photo courtesy of Markus Spiske on unsplash

March Madness has begun.

I’ve become a college basketball widow. Four weeks of listening to a game that isn’t my favorite. It’s a short court with so many really tall guys, stopping and starting, leaping and throwing.

Give me soccer any day.

I’ve great friends–men and women both–who are filling out brackets with their picks for winners.

Some of them actually know what they’re doing.

I’ve one sweet friend who has won with her bracket several times because she chooses teams based on mascots and team colors.

Creative brackets.

Folks talk about teams as if they have a player in the game. A personal investment, not all that different from a soccer mom standing on the sideline cheering her child.

Some of this has to do with waiting for the next BIG thing. The Super Bowl is over. Professional basketball is dragging on and isn’t into the end of its season. Hockey’s season doesn’t end till April 6 so the Stanley Cup won’t happen for a while. And baseball is in its preseason mode.

So folks are all in for March Madness.

There are things in life where I can choose to go all in or be an uninterested bystander. I had to ask myself the question: What is truly worth my all-in? My investment of time, energy and even money.

The first thing that came to mind was family. Those people in my life that have been the biggest part of my story. My family of origin and my own immediate family. Folks I’ve been gifted with who’ve invested in me and I in them. I am, in large part, who I am today because of family.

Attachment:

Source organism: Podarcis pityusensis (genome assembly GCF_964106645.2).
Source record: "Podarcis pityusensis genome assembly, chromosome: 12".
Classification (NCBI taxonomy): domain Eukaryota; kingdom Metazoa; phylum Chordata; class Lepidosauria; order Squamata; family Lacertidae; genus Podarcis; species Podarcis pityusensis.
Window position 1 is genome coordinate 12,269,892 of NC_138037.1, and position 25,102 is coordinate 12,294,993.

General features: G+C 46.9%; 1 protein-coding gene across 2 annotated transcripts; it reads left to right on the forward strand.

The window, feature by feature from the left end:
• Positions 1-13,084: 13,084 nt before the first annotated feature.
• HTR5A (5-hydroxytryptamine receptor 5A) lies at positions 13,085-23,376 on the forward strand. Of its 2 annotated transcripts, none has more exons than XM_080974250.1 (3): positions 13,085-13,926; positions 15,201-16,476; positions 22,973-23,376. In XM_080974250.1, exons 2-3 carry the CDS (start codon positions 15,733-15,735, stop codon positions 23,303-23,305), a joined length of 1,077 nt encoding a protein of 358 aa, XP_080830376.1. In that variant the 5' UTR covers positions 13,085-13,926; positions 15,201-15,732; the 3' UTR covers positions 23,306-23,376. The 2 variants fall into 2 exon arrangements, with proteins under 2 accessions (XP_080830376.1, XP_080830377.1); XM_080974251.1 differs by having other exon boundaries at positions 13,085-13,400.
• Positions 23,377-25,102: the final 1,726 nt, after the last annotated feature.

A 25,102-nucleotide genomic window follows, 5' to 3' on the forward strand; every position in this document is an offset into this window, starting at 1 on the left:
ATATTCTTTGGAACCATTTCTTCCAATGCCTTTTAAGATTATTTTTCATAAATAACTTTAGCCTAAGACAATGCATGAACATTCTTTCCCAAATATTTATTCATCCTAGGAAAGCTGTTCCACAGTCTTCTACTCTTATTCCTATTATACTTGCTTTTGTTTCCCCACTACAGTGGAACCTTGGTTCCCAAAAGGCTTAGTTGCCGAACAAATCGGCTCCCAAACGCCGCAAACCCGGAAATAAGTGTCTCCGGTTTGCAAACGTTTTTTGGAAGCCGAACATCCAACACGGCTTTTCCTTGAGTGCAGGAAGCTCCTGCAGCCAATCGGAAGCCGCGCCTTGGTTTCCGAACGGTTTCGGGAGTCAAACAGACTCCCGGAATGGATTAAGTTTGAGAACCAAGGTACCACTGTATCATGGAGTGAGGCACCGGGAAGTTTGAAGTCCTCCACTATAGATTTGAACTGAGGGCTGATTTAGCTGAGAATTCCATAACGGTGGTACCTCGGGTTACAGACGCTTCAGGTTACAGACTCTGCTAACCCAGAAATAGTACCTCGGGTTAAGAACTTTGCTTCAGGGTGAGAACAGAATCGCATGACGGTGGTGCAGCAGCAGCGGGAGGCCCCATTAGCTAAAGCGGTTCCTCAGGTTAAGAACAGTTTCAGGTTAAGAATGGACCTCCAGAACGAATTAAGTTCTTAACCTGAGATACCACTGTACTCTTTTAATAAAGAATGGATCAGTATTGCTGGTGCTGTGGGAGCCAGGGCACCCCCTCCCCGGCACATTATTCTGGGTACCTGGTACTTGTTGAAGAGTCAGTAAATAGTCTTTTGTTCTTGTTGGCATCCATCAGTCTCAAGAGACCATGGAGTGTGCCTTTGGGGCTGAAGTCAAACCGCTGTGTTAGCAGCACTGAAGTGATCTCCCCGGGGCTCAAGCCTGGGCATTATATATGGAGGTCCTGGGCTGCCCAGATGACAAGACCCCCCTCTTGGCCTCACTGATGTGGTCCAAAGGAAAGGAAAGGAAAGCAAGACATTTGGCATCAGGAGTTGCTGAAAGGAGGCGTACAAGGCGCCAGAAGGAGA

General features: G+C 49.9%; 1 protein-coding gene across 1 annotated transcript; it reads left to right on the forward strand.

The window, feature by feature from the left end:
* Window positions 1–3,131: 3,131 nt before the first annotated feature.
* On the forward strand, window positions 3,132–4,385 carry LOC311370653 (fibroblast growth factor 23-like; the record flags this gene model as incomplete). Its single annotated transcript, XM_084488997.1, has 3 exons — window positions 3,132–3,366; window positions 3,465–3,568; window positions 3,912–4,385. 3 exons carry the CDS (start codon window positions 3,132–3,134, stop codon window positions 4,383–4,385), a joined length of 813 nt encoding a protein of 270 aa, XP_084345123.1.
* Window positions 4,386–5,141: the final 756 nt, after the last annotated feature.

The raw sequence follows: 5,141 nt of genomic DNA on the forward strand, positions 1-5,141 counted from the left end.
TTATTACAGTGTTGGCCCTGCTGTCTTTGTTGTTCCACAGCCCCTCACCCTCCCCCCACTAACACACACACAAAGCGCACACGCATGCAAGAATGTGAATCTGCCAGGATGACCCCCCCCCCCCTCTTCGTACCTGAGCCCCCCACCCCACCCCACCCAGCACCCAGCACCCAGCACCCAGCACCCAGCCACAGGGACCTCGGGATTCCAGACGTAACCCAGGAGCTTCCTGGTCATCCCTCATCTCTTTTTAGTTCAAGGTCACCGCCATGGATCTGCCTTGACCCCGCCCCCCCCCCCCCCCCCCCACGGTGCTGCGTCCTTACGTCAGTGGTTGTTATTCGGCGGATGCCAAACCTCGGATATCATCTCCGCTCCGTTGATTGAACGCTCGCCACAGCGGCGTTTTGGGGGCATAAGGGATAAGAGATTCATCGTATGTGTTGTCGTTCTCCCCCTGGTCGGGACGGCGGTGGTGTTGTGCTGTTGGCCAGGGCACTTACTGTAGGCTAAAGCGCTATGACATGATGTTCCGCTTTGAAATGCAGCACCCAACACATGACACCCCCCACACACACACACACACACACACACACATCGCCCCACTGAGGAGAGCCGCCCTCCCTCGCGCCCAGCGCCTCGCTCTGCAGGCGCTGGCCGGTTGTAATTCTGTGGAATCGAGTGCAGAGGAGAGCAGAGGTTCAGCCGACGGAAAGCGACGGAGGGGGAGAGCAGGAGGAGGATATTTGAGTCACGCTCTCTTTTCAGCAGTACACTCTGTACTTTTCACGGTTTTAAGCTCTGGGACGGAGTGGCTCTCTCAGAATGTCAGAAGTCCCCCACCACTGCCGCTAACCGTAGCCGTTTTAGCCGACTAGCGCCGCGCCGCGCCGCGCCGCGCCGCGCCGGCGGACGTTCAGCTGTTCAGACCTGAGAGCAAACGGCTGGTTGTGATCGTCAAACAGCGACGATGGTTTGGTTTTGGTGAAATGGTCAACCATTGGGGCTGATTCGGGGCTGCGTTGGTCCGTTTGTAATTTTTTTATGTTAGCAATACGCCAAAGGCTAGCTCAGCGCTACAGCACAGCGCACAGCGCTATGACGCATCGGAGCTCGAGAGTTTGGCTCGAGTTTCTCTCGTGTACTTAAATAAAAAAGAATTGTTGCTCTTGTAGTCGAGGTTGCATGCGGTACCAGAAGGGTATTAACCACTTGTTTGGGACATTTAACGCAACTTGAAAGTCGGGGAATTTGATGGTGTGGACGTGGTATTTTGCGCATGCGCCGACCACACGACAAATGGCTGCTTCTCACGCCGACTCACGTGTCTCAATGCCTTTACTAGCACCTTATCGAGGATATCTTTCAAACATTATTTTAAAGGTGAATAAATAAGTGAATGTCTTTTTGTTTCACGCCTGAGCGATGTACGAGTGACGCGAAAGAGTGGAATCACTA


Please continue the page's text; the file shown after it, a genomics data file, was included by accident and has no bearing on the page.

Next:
I’ve others in my life who’ve made smaller investments in me. Not all are heroes; some are villains. But they’ve each played a part in making me who I am. A dear friend reminded me years ago that villains are just as significant as heroes. They push us to be greater than we think we can be.

My biggest all-in must be my faith in God.

There are those who find faith a sign of weakness. I’ve watched Bill Maher’s “Religulous”; he mocks faith at almost every level. Particularly any follower of Jesus. He reduces faith to something that can’t be proven.

That would be a surprise to those who, over centuries, have had their lives changed by the power of Christ. The Messiah. The One who was all in when He gave His life for us. Love sent Him to the cross, a love that yearned for us to spend eternity with Him.

He was all in because of passionate, reckless love.

Nobody has that passion for March Madness. For these weeks, they buy in because of their commitment to a team. Or to the fun.

The question remains: What is important enough for you to choose to go all in, no holding back?

It must be more significant than just a mascot.

 

 

 

 

 

 

 

2 responses »

  1. Whenever I hear the argument (or more often mockery) that faith cannot be proven I always am reminded that is the definition of faith. Pity so many insist on proof to believe and then are disappointed.
    Thank you for making the everyday always thoughtful.

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